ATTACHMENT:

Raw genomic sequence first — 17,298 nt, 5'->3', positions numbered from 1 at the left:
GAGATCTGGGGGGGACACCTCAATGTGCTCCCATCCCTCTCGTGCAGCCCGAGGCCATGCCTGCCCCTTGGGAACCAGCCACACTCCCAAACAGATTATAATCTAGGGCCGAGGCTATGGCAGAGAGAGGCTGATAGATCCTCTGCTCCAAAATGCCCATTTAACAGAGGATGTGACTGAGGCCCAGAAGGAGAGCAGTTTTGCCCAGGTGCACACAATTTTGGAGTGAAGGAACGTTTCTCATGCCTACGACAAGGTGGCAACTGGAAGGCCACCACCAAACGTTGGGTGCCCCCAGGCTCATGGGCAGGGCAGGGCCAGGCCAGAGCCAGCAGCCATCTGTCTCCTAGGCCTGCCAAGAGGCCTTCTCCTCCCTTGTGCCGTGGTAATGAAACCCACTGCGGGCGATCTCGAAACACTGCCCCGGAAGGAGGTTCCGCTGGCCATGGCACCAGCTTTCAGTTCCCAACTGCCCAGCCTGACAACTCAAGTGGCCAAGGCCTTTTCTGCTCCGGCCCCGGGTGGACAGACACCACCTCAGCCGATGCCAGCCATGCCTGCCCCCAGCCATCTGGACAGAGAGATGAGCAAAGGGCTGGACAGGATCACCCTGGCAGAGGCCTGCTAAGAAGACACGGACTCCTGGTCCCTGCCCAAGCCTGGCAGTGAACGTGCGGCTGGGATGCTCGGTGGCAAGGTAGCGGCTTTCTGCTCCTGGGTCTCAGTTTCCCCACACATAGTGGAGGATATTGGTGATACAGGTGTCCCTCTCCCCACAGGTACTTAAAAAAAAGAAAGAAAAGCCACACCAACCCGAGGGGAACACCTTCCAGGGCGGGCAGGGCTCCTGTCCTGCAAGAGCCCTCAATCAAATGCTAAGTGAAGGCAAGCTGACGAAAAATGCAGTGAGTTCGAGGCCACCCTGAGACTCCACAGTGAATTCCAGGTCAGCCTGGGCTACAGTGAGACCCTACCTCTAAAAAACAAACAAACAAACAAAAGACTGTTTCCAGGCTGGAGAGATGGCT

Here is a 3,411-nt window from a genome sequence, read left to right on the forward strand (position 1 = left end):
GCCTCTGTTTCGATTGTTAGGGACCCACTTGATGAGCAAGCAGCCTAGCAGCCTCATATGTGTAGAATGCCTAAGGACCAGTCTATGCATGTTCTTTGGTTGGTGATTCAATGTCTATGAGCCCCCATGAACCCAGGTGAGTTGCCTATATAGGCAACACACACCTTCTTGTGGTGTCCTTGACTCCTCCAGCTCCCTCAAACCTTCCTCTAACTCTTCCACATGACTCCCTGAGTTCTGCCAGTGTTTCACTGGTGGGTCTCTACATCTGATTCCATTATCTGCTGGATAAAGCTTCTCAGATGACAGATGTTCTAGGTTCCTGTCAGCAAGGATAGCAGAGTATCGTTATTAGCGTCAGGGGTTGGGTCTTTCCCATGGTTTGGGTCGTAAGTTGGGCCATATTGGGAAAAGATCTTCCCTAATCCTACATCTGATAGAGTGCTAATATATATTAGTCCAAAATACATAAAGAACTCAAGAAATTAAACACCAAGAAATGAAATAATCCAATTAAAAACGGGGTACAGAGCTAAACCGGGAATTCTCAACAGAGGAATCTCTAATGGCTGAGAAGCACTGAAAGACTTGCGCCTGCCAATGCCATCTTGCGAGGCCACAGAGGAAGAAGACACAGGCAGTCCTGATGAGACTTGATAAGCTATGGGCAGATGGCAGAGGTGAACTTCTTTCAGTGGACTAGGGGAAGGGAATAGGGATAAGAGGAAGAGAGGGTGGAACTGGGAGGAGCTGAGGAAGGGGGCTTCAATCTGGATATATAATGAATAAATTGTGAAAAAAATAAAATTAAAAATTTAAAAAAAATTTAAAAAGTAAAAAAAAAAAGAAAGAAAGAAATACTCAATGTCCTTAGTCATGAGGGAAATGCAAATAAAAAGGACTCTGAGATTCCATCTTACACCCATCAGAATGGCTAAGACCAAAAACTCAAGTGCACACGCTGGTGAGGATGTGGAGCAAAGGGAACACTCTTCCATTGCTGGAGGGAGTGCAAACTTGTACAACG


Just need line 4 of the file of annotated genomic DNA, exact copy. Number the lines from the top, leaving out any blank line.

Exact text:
GCCTCTGTTTCGATTGTTAGGGACCCACTTGATGAGCAAGCAGCCTAGCAGCCTCATATGTGTAGAATGCCTAAGGACCAGTCTATGCATGTTCTTTGGTTGGTGATTCAATGTCTATGAGCCCCCATGAACCCAGGTGAGTTGCCTATATAGGCAACACACACCTTCTTGTGGTGTCCTTGACTCCTCCAGCTCCCTCAAACCTTCCTCTAACTCTTCCACATGACTCCCTGAGTTCTGCCAGTGTTTCACTGGTGGGTCTCTACATCTGATTCCATTATCTGCTGGATAAAGCTTCTCAGATGACAGATGTTCTAGGTTCCTGTCAGCAAGGATAGCAGAGTATCGTTATTAGCGTCAGGGGTTGGGTCTTTCCCATGGTTTGGGTCGTAAGTTGGGCCATATTGGGAAAAGATCTTCCCTAATCCTACATCTGATAGAGTGCTAATATATATTAGTCCAAAATACATAAAGAACTCAAGAAATTAAACACCAAGAAATGAAATAATCCAATTAAAAACGGGGTACAGAGCTAAACCGGGAATTCTCAACAGAGGAATCTCTAATGGCTGAGAAGCACTGAAAGACTTGCGCCTGCCAATGCCATCTTGCGAGGCCACAGAGGAAGAAGACACAGGCAGTCCTGATGAGACTTGATAAGCTATGGGCAGATGGCAGAGGTGAACTTCTTTCAGTGGACTAGGGGAAGGGAATAGGGATAAGAGGAAGAGAGGGTGGAACTGGGAGGAGCTGAGGAAGGGGGCTTCAATCTGGATATATAATGAATAAATTGTGAAAAAAATAAAATTAAAAATTTAAAAAAAATTTAAAAAGTAAAAAAAAAAAGAAAGAAAGAAATACTCAATGTCCTTAGTCATGAGGGAAATGCAAATAAAAAGGACTCTGAGATTCCATCTTACACCCATCAGAATGGCTAAGACCAAAAACTCAAGTGCACACGCTGGTGAGGATGTGGAGCAAAGGGAACACTCTTCCATTGCTGGAGGGAGTGCAAACTTGTACAACG